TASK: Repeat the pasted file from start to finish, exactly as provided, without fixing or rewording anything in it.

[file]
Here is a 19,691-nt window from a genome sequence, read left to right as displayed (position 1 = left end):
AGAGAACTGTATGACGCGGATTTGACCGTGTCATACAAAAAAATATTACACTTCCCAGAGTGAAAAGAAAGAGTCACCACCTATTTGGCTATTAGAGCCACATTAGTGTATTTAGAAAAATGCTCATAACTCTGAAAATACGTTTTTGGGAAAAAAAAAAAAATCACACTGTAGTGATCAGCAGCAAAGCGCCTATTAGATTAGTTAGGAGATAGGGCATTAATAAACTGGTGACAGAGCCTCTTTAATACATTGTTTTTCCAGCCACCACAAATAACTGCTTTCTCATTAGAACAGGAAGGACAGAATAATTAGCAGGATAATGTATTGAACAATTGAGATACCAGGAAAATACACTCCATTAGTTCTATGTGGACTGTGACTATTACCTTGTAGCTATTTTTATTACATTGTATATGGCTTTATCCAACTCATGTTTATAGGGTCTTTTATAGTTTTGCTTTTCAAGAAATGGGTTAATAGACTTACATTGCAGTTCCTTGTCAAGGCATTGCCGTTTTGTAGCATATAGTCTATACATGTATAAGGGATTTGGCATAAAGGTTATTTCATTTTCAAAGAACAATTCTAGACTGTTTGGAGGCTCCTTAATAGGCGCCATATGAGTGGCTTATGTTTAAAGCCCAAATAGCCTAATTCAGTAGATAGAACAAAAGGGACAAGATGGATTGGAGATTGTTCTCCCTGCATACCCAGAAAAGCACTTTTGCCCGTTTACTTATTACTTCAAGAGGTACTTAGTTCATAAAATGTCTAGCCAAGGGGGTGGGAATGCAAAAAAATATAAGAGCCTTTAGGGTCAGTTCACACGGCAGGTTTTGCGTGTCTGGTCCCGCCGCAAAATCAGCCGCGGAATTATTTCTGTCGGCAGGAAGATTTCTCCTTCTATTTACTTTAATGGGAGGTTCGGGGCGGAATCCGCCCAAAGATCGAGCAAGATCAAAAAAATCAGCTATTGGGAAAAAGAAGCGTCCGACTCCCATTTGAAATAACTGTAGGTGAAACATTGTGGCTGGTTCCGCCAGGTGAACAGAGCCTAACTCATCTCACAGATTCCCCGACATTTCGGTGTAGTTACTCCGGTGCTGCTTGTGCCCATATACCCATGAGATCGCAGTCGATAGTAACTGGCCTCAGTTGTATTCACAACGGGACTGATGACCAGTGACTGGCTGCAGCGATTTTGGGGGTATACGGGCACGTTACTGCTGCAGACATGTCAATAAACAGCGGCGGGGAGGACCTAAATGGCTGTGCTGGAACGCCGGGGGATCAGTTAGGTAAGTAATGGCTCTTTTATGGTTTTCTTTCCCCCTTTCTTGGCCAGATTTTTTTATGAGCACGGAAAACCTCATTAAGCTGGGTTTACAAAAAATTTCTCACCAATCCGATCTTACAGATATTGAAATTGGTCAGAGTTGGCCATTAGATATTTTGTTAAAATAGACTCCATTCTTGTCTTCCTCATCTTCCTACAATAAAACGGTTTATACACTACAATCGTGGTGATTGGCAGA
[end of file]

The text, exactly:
Here is a 19,691-nt window from a genome sequence, read left to right as displayed (position 1 = left end):
AGAGAACTGTATGACGCGGATTTGACCGTGTCATACAAAAAAATATTACACTTCCCAGAGTGAAAAGAAAGAGTCACCACCTATTTGGCTATTAGAGCCACATTAGTGTATTTAGAAAAATGCTCATAACTCTGAAAATACGTTTTTGGGAAAAAAAAAAAAATCACACTGTAGTGATCAGCAGCAAAGCGCCTATTAGATTAGTTAGGAGATAGGGCATTAATAAACTGGTGACAGAGCCTCTTTAATACATTGTTTTTCCAGCCACCACAAATAACTGCTTTCTCATTAGAACAGGAAGGACAGAATAATTAGCAGGATAATGTATTGAACAATTGAGATACCAGGAAAATACACTCCATTAGTTCTATGTGGACTGTGACTATTACCTTGTAGCTATTTTTATTACATTGTATATGGCTTTATCCAACTCATGTTTATAGGGTCTTTTATAGTTTTGCTTTTCAAGAAATGGGTTAATAGACTTACATTGCAGTTCCTTGTCAAGGCATTGCCGTTTTGTAGCATATAGTCTATACATGTATAAGGGATTTGGCATAAAGGTTATTTCATTTTCAAAGAACAATTCTAGACTGTTTGGAGGCTCCTTAATAGGCGCCATATGAGTGGCTTATGTTTAAAGCCCAAATAGCCTAATTCAGTAGATAGAACAAAAGGGACAAGATGGATTGGAGATTGTTCTCCCTGCATACCCAGAAAAGCACTTTTGCCCGTTTACTTATTACTTCAAGAGGTACTTAGTTCATAAAATGTCTAGCCAAGGGGGTGGGAATGCAAAAAAATATAAGAGCCTTTAGGGTCAGTTCACACGGCAGGTTTTGCGTGTCTGGTCCCGCCGCAAAATCAGCCGCGGAATTATTTCTGTCGGCAGGAAGATTTCTCCTTCTATTTACTTTAATGGGAGGTTCGGGGCGGAATCCGCCCAAAGATCGAGCAAGATCAAAAAAATCAGCTATTGGGAAAAAGAAGCGTCCGACTCCCATTTGAAATAACTGTAGGTGAAACATTGTGGCTGGTTCCGCCAGGTGAACAGAGCCTAACTCATCTCACAGATTCCCCGACATTTCGGTGTAGTTACTCCGGTGCTGCTTGTGCCCATATACCCATGAGATCGCAGTCGATAGTAACTGGCCTCAGTTGTATTCACAACGGGACTGATGACCAGTGACTGGCTGCAGCGATTTTGGGGGTATACGGGCACGTTACTGCTGCAGACATGTCAATAAACAGCGGCGGGGAGGACCTAAATGGCTGTGCTGGAACGCCGGGGGATCAGTTAGGTAAGTAATGGCTCTTTTATGGTTTTCTTTCCCCCTTTCTTGGCCAGATTTTTTTATGAGCACGGAAAACCTCATTAAGCTGGGTTTACAAAAAATTTCTCACCAATCCGATCTTACAGATATTGAAATTGGTCAGAGTTGGCCATTAGATATTTTGTTAAAATAGACTCCATTCTTGTCTTCCTCATCTTCCTACAATAAAACGGTTTATACACTACAATCGTGGTGATTGGCAGA